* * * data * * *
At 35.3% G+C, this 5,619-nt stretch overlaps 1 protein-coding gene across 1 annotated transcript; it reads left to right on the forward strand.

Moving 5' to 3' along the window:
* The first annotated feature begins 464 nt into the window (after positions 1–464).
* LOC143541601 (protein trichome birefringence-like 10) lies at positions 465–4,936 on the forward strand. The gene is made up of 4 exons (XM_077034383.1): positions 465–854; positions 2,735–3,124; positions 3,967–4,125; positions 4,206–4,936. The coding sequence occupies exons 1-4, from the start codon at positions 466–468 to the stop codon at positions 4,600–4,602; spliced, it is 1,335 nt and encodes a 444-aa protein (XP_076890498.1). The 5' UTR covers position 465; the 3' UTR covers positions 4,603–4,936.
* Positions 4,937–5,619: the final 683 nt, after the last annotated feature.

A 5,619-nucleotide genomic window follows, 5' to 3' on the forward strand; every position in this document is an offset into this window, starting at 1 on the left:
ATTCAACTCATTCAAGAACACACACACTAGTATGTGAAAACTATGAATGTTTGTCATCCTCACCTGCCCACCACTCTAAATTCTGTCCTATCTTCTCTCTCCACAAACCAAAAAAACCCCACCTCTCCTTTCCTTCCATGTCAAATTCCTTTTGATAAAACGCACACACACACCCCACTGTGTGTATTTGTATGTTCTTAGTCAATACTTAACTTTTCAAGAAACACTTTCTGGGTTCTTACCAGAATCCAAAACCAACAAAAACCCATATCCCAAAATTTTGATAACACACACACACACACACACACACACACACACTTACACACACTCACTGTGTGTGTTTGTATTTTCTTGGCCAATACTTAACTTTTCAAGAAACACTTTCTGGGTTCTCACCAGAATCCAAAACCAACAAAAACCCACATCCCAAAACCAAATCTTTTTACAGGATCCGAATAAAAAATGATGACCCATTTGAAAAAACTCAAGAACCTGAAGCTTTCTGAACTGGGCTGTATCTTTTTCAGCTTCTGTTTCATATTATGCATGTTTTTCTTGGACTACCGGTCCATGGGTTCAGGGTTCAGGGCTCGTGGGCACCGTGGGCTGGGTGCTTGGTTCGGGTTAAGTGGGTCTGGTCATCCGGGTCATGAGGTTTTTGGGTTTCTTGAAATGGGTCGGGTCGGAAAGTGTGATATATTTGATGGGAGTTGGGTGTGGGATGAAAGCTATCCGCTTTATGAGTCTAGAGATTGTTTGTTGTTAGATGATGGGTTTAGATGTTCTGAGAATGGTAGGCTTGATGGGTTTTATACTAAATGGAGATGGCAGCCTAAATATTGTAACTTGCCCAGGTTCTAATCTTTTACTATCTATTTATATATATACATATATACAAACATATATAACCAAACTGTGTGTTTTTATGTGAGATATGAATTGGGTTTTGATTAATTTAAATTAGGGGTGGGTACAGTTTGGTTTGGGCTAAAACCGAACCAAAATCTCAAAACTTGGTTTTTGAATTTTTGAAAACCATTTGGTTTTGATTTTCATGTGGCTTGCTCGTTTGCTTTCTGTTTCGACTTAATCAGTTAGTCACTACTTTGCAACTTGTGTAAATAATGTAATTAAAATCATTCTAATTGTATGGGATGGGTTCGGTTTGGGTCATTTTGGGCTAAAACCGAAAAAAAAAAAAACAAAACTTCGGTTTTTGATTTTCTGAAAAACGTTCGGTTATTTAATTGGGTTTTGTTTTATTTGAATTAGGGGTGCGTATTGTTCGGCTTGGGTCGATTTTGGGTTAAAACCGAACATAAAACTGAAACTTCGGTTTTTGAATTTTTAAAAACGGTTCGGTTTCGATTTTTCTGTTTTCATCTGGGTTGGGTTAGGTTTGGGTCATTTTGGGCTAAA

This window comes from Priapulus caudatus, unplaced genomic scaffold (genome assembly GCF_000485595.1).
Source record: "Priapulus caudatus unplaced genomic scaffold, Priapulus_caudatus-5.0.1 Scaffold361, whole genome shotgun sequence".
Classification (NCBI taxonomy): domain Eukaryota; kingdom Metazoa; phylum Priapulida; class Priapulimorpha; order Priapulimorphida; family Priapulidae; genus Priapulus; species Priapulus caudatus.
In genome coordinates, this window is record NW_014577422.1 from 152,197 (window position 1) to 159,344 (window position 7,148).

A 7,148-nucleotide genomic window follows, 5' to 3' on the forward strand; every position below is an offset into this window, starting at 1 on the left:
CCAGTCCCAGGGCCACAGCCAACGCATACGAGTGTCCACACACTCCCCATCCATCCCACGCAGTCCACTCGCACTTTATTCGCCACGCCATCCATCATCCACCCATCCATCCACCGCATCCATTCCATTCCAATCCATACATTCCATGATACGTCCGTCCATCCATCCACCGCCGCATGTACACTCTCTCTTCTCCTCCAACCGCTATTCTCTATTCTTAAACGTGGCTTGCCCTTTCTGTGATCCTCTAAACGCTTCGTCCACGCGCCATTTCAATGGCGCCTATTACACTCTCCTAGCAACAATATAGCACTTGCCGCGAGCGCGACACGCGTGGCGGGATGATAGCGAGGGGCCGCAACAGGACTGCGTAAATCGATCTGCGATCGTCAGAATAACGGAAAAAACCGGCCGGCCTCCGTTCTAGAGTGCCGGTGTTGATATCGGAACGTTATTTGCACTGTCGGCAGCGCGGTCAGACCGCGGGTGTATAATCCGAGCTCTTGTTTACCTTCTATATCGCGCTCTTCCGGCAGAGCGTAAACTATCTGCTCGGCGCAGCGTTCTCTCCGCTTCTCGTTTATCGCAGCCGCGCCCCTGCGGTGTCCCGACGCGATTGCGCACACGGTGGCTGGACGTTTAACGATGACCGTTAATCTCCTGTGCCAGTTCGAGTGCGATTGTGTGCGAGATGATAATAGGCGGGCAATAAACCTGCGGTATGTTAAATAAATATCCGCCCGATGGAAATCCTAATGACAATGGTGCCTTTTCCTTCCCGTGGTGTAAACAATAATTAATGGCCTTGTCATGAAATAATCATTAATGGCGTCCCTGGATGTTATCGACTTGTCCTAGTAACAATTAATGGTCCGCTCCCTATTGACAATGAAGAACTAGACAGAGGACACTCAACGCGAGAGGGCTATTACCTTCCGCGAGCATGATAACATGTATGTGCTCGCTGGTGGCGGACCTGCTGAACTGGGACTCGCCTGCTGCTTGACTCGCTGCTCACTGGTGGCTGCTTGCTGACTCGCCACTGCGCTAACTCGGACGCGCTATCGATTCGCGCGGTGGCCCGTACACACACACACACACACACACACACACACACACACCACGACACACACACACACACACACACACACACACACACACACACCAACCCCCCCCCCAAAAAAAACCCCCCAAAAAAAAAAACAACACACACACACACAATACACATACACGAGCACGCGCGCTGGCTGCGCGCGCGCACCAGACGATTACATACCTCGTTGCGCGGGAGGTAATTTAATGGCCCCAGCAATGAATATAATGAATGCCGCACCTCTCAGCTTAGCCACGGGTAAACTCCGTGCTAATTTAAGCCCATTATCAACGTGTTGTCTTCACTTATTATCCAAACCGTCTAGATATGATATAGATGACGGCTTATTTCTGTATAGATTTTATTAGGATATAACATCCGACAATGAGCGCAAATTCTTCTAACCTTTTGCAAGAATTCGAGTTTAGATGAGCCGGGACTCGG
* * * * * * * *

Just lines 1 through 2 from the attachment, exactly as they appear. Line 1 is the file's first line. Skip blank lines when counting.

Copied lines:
At 35.3% G+C, this 5,619-nt stretch overlaps 1 protein-coding gene across 1 annotated transcript; it reads left to right on the forward strand.

Moving 5' to 3' along the window: